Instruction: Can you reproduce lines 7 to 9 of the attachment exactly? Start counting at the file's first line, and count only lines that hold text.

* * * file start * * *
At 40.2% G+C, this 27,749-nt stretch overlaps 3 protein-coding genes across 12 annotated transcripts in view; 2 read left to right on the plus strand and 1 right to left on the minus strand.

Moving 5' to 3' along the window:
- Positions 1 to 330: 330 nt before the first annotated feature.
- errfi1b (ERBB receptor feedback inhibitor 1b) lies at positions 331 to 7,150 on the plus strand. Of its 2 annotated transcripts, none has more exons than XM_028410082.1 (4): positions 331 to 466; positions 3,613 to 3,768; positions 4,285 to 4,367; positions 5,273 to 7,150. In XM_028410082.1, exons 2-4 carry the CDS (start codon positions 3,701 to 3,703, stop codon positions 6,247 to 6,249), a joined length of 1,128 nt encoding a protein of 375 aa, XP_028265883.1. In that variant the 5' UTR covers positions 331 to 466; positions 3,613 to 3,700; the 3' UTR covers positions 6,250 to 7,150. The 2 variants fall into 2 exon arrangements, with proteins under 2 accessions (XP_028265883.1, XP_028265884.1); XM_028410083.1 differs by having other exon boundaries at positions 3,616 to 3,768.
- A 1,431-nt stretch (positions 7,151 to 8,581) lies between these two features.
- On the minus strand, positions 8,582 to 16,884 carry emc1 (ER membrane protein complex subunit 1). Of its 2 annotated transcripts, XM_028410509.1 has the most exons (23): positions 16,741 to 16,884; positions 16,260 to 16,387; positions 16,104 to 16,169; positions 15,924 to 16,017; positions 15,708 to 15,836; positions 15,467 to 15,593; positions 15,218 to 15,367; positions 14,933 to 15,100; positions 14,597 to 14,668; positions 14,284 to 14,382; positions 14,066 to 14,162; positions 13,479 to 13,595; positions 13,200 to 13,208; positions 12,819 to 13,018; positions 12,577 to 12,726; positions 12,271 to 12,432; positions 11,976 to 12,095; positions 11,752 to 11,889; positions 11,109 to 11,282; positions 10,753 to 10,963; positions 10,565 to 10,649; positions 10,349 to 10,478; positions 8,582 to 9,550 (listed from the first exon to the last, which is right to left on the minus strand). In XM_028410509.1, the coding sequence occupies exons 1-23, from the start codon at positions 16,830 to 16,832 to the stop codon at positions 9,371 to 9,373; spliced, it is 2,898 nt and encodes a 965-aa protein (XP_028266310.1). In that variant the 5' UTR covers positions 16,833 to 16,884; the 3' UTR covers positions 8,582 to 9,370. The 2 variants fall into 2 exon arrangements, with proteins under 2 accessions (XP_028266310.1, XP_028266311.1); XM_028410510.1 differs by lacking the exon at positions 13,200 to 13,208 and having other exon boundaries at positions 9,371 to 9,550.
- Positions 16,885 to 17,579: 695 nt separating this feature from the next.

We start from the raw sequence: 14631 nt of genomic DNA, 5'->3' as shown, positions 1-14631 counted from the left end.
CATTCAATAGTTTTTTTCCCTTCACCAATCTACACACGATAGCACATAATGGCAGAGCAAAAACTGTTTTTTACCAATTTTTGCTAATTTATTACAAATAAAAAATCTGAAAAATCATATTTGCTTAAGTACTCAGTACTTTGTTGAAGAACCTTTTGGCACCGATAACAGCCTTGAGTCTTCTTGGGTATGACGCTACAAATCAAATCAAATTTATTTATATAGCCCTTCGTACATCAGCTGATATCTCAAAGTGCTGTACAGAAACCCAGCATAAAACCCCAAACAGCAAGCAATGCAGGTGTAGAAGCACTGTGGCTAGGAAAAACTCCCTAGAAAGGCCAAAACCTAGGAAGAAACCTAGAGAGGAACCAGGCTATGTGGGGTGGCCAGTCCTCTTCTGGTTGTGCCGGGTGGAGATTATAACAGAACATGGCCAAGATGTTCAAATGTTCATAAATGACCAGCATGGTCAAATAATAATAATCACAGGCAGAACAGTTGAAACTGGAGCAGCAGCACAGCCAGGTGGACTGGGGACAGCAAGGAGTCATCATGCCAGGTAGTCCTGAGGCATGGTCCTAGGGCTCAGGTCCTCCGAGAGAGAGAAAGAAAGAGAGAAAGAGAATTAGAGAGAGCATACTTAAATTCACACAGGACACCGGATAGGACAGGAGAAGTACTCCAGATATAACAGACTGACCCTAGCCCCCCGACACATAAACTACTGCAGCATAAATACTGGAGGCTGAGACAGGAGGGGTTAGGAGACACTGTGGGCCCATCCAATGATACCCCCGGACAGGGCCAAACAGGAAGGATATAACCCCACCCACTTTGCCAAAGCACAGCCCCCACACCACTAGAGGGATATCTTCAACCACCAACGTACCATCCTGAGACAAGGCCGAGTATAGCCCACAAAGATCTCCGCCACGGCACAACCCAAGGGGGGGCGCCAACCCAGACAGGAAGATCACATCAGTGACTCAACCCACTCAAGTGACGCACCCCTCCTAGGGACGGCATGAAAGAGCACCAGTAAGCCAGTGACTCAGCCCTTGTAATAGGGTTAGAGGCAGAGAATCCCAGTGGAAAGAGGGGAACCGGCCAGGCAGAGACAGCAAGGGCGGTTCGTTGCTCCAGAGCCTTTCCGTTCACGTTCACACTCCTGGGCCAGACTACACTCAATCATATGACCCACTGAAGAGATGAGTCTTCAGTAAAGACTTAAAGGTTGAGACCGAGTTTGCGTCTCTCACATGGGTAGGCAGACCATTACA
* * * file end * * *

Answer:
- Positions 16,885 to 17,579: 695 nt separating this feature from the next.

We start from the raw sequence: 14631 nt of genomic DNA, 5'->3' as shown, positions 1-14631 counted from the left end.
CATTCAATAGTTTTTTTCCCTTCACCAATCTACACACGATAGCACATAATGGCAGAGCAAAAACTGTTTTTTACCAATTTTTGCTAATTTATTACAAATAAAAAATCTGAAAAATCATATTTGCTTAAGTACTCAGTACTTTGTTGAAGAACCTTTTGGCACCGATAACAGCCTTGAGTCTTCTTGGGTATGACGCTACAAATCAAATCAAATTTATTTATATAGCCCTTCGTACATCAGCTGATATCTCAAAGTGCTGTACAGAAACCCAGCATAAAACCCCAAACAGCAAGCAATGCAGGTGTAGAAGCACTGTGGCTAGGAAAAACTCCCTAGAAAGGCCAAAACCTAGGAAGAAACCTAGAGAGGAACCAGGCTATGTGGGGTGGCCAGTCCTCTTCTGGTTGTGCCGGGTGGAGATTATAACAGAACATGGCCAAGATGTTCAAATGTTCATAAATGACCAGCATGGTCAAATAATAATAATCACAGGCAGAACAGTTGAAACTGGAGCAGCAGCACAGCCAGGTGGACTGGGGACAGCAAGGAGTCATCATGCCAGGTAGTCCTGAGGCATGGTCCTAGGGCTCAGGTCCTCCGAGAGAGAGAAAGAAAGAGAGAAAGAGAATTAGAGAGAGCATACTTAAATTCACACAGGACACCGGATAGGACAGGAGAAGTACTCCAGATATAACAGACTGACCCTAGCCCCCCGACACATAAACTACTGCAGCATAAATACTGGAGGCTGAGACAGGAGGGGTTAGGAGACACTGTGGGCCCATCCAATGATACCCCCGGACAGGGCCAAACAGGAAGGATATAACCCCACCCACTTTGCCAAAGCACAGCCCCCACACCACTAGAGGGATATCTTCAACCACCAACGTACCATCCTGAGACAAGGCCGAGTATAGCCCACAAAGATCTCCGCCACGGCACAACCCAAGGGGGGGCGCCAACCCAGACAGGAAGATCACATCAGTGACTCAACCCACTCAAGTGACGCACCCCTCCTAGGGACGGCATGAAAGAGCACCAGTAAGCCAGTGACTCAGCCCTTGTAATAGGGTTAGAGGCAGAGAATCCCAGTGGAAAGAGGGGAACCGGCCAGGCAGAGACAGCAAGGGCGGTTCGTTGCTCCAGAGCCTTTCCGTTCACGTTCACACTCCTGGGCCAGACTACACTCAATCATATGACCCACTGAAGAGATGAGTCTTCAGTAAAGACTTAAAGGTTGAGACCGAGTTTGCGTCTCTCACATGGGTAGGCAGACCATTACA